“So he called ten of his servants and gave them ten minas. ‘Put this money to work,’ he said, ‘until I come back.” ~Luke 19:13
So the King gives his servants money and says, “Use these resources until I come back.” Put this money to good use. Make something out of it. The servants were to carry on the King’s business while he was gone. Continue doing what he himself would be doing if he were there. Working on his behalf. Taking initiative. Using the knowledge and experience they had acquired in their years of being associated with him as his servants to promote his interests. Here are the resources. Now take care of my business while I’m gone.
First thing the King does when he comes back is to call his servants in and ask them how it went. The first two had obviously been hard at work. They’d turned a pretty good profit using the King’s gifts. And they were praised and rewarded. (Luke 19:15-19)
The third guy’s brought into accounting and he says, “I didn’t do anything. I sat on it. I was afraid of you. I know you have high standards. I know you hate sloppiness. So I didn’t do anything.”
And then seven verses of harsh judgment from the King. “You wicked servant!”
Jesus’ last parable before he enters Jerusalem to face his death is a sobering one: non-participation is not a casual matter. However timid or meek it is, non-participation is disobedience. It’s sin.
This story is hard. It’s unrelenting. Doing nothing is not an option in the Kingdom of God. In the Kingdom of God there are no non-participants. Jesus spends more words and time and space on the judgment delivered to this play-it-safe, do-nothing, overly-cautious, non-participating, non-servant than he does the other nine. Even the ones who signed the petition and sent the delegation saying they didn’t want this King, they only get one verse.
Here’s the deal. And it’s clear: a timid refusal to obey makes us liable to the same judgment as defiant and rebellious disobedience. It’s the same thing.
The story is a call to faithfulness to the King and his business. We’re all accountable to Jesus. Those who claim to follow him are responsible for a ministry of sacrifice and service in seeking and saving the lost. Those who reject him are responsible for not recognizing who he is and not accepting his invitation. This 3rd servant represents the dangers we face as members of the Lord’s Church. He’s associated with the King. He’s a member of the community. He lives with the King, he wears the King’s name, he eats at the King’s table, but he doesn’t trust the King. He’s never walked through that door of faith that responds to grace. So he winds up on the outside with nothing.
Obediently following Jesus, being proactive and taking risks and spending ourselves and our God-given resources in this already-inaugurated Kingdom of God is serious business. The gifts we have from God are not to be guarded or protected or kept safe. They are to be used extravagantly for the King’s business until he comes back.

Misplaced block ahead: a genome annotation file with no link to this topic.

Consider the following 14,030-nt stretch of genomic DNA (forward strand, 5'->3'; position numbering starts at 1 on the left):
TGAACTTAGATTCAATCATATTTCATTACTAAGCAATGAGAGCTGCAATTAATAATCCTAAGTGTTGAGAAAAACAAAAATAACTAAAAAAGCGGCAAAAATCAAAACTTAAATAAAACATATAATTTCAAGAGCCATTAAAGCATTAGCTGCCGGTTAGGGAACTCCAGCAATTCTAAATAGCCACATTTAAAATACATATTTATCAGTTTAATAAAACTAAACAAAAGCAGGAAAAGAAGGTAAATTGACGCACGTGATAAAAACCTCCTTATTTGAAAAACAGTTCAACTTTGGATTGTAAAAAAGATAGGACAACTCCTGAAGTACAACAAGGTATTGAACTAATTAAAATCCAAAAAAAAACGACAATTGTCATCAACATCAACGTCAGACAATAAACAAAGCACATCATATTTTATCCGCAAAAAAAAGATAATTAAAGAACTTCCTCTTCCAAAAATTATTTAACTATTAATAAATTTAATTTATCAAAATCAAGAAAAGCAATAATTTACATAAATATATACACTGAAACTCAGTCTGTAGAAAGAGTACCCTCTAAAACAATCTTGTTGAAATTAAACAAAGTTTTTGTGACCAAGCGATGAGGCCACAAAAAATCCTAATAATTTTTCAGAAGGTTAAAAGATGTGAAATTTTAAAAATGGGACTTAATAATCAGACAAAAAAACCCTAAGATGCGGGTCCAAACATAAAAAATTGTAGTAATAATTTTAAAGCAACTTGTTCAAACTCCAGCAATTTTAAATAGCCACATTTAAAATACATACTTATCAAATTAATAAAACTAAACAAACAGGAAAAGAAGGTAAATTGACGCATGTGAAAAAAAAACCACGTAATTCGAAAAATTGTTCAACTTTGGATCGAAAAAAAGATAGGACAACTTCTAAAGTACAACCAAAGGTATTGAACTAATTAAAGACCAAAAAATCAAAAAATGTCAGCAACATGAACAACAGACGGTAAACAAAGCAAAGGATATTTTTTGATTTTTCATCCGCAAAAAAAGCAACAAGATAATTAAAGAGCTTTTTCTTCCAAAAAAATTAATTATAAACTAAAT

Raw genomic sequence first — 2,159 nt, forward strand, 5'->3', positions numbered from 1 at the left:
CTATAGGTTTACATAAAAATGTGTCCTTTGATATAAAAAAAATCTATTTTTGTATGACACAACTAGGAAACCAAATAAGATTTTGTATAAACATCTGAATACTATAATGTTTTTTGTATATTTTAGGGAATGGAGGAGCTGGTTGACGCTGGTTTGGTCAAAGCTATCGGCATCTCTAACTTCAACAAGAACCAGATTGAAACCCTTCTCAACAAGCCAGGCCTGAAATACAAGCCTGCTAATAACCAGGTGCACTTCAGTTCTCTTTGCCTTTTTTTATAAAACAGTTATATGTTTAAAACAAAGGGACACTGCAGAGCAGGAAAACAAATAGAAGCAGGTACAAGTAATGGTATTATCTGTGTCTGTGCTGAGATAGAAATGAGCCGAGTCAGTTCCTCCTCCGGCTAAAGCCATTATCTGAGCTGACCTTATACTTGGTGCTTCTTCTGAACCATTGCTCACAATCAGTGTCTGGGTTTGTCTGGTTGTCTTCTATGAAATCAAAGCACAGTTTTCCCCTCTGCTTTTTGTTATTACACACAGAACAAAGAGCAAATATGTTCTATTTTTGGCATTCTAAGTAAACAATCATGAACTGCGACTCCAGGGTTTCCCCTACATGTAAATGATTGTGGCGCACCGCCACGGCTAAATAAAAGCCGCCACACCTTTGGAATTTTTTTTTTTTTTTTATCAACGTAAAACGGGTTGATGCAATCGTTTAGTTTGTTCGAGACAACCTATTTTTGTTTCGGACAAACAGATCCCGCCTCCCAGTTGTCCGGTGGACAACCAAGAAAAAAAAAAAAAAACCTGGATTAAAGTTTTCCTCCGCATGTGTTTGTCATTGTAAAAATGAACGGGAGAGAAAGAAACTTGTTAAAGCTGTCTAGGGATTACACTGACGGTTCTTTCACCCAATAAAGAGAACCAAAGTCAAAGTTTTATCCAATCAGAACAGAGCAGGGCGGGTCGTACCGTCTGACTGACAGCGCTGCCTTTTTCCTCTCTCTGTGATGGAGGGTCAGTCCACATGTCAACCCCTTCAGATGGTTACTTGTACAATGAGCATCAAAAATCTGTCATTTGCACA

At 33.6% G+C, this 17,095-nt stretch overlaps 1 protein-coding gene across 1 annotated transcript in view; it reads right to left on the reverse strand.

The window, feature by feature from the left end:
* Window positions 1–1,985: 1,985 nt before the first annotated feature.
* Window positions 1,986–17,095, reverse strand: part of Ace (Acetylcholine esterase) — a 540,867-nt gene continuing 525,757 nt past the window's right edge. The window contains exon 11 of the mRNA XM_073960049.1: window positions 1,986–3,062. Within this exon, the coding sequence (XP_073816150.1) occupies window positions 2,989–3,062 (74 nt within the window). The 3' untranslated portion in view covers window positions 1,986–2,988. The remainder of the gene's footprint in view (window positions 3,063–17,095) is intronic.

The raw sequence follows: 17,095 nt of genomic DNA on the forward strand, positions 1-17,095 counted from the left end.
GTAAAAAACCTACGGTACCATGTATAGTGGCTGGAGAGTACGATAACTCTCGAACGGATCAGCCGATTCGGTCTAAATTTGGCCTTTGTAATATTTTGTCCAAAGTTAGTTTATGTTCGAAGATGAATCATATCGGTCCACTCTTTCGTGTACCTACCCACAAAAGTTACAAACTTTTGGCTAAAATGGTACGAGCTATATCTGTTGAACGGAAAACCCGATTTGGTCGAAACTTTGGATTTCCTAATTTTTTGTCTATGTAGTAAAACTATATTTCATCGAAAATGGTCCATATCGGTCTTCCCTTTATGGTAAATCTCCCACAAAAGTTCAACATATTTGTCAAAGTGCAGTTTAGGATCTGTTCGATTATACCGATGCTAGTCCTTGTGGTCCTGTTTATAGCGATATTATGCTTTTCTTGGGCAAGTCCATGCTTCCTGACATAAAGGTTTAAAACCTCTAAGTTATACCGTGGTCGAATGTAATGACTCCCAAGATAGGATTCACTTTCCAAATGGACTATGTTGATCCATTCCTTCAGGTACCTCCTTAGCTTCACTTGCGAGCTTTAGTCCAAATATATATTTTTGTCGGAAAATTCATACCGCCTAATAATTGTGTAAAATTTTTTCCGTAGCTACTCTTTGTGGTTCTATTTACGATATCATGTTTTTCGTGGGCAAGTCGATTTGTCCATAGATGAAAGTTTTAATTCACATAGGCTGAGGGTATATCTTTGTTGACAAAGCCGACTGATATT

In the first year of Legacy Small Groups Church we’ve experienced our mighty God at work building faith, encouraging Christian ministry and service, and fostering deeper friendships and relationships in our church family. And I believe our Father wants us to do even more. I believe he’s using Small Groups to transform our entire church family into the image of Christ Jesus.
The Apostle Paul exhorted the Christians in Philippi to practice the same attitude “as that of Christ Jesus” by looking not only to our own interests, “but also to the interests of others.” A union with Christ and fellowship with his Holy Spirit is proved when disciples “consider others better than yourselves.”
I’m convinced that the next big steps in our spiritual growth at the Family of God at Legacy will best be taken by everyone of us — young and old, singles and families, new members and long-time members — meeting weekly in our Small Groups to apply the Word, connect as a family, and evangelize our community.
Our groups start meeting again this Sunday night. For twelve months we’ll be opening up our homes and our lives to each other in the name of our King. Over 750 of us sharing meals and prayers and Christian love and service in 40 homes all over Northeast Tarrant County. Being church, not doing church. Increased unity and and ministry and worship and healing and fellowship and forgiveness. It’s going to that next level as a member of the Kingdom. And taking others with you.
This Sunday night. Jump in.
At 7:00 tomorrow morning, the Four Horsemen will be holed up together in some little sideroom at the EastRidge Church of Christ in Rockwall to pray for an hour. My great friends, Dan Miller and Kevin Henrichson, half of the Horsemen, have organized a 24 Hours of Prayer that started at 8:00 this morning. Men at EastRidge are right now in fervent prayer, lifting up nearly a thousand different thanksgivings and requests that have been submitted by that church family.
Jason Reeves and I, the other half, will be the tag-team speakers at the prayer breakfast that wraps up the event tomorrow morning. I’m honored to be a part of it. Our mighty God is at work anytime men are gathered to pray for extended periods of time. And I love being right in the big middle of it. You pray with a group of three or four men for an hour and it’s like you’ve been in a fox hole with them. You’re bonded to them for eternity. You see their hearts and their spirits as they open up to their Lord. You feel their joys and their pains as they lay bare their souls before God. You learn more about a brother by praying with him than you could ever learn at a two-hour lunch or even a fishing or hunting weekend.
Praying together is huge. Jason and Dan and Kevin and I figured that out a long time ago. The men at EastRidge are learning it right now. And I’m really looking forward to sharing some of that time with them tomorrow morning.